Chances are, if you know anything about Superman, you probably know a little something about Superboy, too. The naming convention is pretty easy to follow and Jon Kent, the current Superboy, has been a pretty prominent character in the DC Universe as of late. But even if you're not totally up to date on your post-DC UNIVERSE: REBIRTH storylines, it's really not too tricky to connect the dots: If you see a kid or a teenage boy wearing the Superman symbol, you're probably going to think, "Oh, there's Superboy."

But the truth is Jon is only the most recent in a long line of Superboys, most of which have stories that are a little bit more off-the-wall than being the literal son of Clark and Lois. Like so many things in the Man of Steel's long history, the Superboy legacy is fraught with the weird, the wonderful and the confusing. But don't worry, we're here to break it all down for you.

The first tricky thing about Superboy's history is actually the first tricky thing about introducing any Kryptonian character into the DCU. One of major tenants of Kal-El's origin story is that he's the last son of Krypton, right? So how do you explain a Kryptonian teenager showing up on Earth sometime down the line? This is a problem that plagued Superman stories for years and years, especially in the 1950s and ’60s when the concept of superhero "families" started really taking off.

The answer to this conundrum? Why, time travel, alternate realities and "imaginary stories," of course! The original Superboy was literally just Clark as a teenager, living and working as a superhero in Smallville, no matter how much it may have contradicted the idea that Superman himself was the world's first superhero when he arrived in Metropolis. You have to remember that these stories, especially in the Golden and Silver Ages, really predated the idea of continuity and shared universes. To that end, it wasn't really a problem that one ongoing comic seemed to feature Clark and a slew of the Superman supporting cast as teenagers while another continued to tell stories about them as adults.

Superboy stories were actually pretty popular, and despite their somewhat questionable place in the actual canon of Super-mythology, they introduced some longstanding elements of Clark's history into the mix. Krypto the Superdog, the Legion of the Super-Heroes, even Lana Lang, all got their start in Superboy stories.

However, when comics started to pivot away from the free-for-all, imaginary story model, things got a little tricky to reconcile. It was hard to make room for a world where Clark Kent was a superpowered teen as well as a superpowered adult when both timelines seemed to be in direct opposition to one another, and though some parts of it were kept for good, the majority of Teen Clark was (temporarily) erased from continuity with CRISIS ON INFINITE EARTHS. He'd later come back into the fold (...sort of) with the name Superboy-Prime.

But young Clark was far from the end of the Superboy legacy. In the ’90s, following Clark's death in THE DEATH OF SUPERMAN, an all-new Superboy—er, excuse me, Metropolis Kid—came into the mix who was a clone of the original Superman. Later still, that clone was given an updated origin to become Kon-El, or Connor Kent, the Superboy who reigned supreme all throughout the late ’90s and early 2000s.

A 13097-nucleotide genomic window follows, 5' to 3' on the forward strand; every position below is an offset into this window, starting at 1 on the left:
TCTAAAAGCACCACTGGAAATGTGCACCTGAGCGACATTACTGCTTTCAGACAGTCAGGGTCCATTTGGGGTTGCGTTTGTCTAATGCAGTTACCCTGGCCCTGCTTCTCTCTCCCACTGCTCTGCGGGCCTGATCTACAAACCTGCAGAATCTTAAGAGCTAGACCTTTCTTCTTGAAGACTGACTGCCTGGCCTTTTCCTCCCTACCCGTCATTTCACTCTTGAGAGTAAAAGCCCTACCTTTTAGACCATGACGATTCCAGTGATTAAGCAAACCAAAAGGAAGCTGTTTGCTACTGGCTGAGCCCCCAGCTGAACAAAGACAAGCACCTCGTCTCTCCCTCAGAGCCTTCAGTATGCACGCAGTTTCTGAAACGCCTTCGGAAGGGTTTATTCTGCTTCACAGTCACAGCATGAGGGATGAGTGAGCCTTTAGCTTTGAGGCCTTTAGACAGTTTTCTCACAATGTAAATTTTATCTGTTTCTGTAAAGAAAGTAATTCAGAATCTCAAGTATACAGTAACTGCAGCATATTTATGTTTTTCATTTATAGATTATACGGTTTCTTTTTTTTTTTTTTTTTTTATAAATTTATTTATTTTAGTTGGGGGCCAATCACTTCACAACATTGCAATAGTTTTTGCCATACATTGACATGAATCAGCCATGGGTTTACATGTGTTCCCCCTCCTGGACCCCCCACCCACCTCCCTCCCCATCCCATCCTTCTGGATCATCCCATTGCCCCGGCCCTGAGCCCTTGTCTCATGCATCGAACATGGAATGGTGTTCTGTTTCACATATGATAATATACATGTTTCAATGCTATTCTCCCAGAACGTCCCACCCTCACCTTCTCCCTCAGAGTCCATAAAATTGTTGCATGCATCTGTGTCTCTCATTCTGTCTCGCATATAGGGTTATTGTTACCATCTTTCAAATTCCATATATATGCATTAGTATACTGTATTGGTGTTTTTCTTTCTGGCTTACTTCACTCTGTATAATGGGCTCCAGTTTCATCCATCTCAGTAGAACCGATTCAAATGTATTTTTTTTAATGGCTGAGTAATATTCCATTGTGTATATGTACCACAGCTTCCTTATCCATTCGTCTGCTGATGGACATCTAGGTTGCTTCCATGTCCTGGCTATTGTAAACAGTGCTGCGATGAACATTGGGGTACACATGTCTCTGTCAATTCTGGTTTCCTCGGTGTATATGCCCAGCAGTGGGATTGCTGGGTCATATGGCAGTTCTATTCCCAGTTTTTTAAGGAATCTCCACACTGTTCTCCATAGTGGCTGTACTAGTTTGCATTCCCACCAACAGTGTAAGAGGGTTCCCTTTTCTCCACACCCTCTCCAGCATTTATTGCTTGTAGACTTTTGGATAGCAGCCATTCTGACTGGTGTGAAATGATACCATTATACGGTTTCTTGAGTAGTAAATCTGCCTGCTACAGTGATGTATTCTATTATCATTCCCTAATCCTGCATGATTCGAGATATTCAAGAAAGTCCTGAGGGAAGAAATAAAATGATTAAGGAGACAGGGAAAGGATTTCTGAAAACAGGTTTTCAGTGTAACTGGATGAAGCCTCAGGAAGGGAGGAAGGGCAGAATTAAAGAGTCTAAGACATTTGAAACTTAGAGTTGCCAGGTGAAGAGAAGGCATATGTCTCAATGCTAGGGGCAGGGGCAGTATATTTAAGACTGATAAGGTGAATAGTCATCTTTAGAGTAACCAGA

Connor's revised origin story kept the "clone" part, but added in one important twist: The DNA used to create him came from both Superman and Lex Luthor, making him the ultimate fusion of good and evil (and primed for an identity crisis of epic proportions). Connor got his foothold in the DCU by joining Young Justice and later the Teen Titans with his close friends Bart Allen and Tim Drake, where he stayed for the majority of his time in the spotlight.

Freed and independent from the confusing quantum tangle of time travel and Silver Age shenanigans, it was Connor who really started to solidify the concept for modern audiences. The idea that Superboy was actually an independent entity and not a young version of Clark displaced in time became standard operating procedure—at least until Connor and Superboy-Prime literally collided with one another in INFINITE CRISIS.

Suffice it to say, the fight wasn't pretty and didn't end well for either of them. But, as far as narratives go, you've got to admit that having the old and new duke it out in the middle of a Crisis-level event is pretty perfect in terms of symbolism.

Years later, the Superboy mantle changed hands yet again, this time falling to Clark and Lois's son, Jon, who holds it to this day. Jon's pretty radically different from his predecessors, of course. There's the obvious element of actually being Superman's son, but he's also the first Superboy to really act as Clark's official sidekick.

It's not that both young Clark and Connor didn't spend some time fighting side-by-side, or training under Big Blue, but neither of them really entered the role the way Jon has. As the youngest of the bunch, Jon's story is less about trying to establish himself as a hero outright and more about figuring out where he belongs in the world, learning his powers and getting through school—something that can be a little tricky when your dad is the greatest superhero to ever live.

You can keep up with Jon's adventures, and keep tabs on all the latest Superboy developments in SUPER SONS, SUPERMAN and ACTION COMICS. And if history is any indication expect things to continue being a pretty wild ride.

ACTION COMICS #1000 featuring art and stories by Brian Michael Bendis, John Cassaday, Paul Dini, Geoff Johns, Tom King, Jim Lee, Scott Snyder and more is now available in print and as a digital download.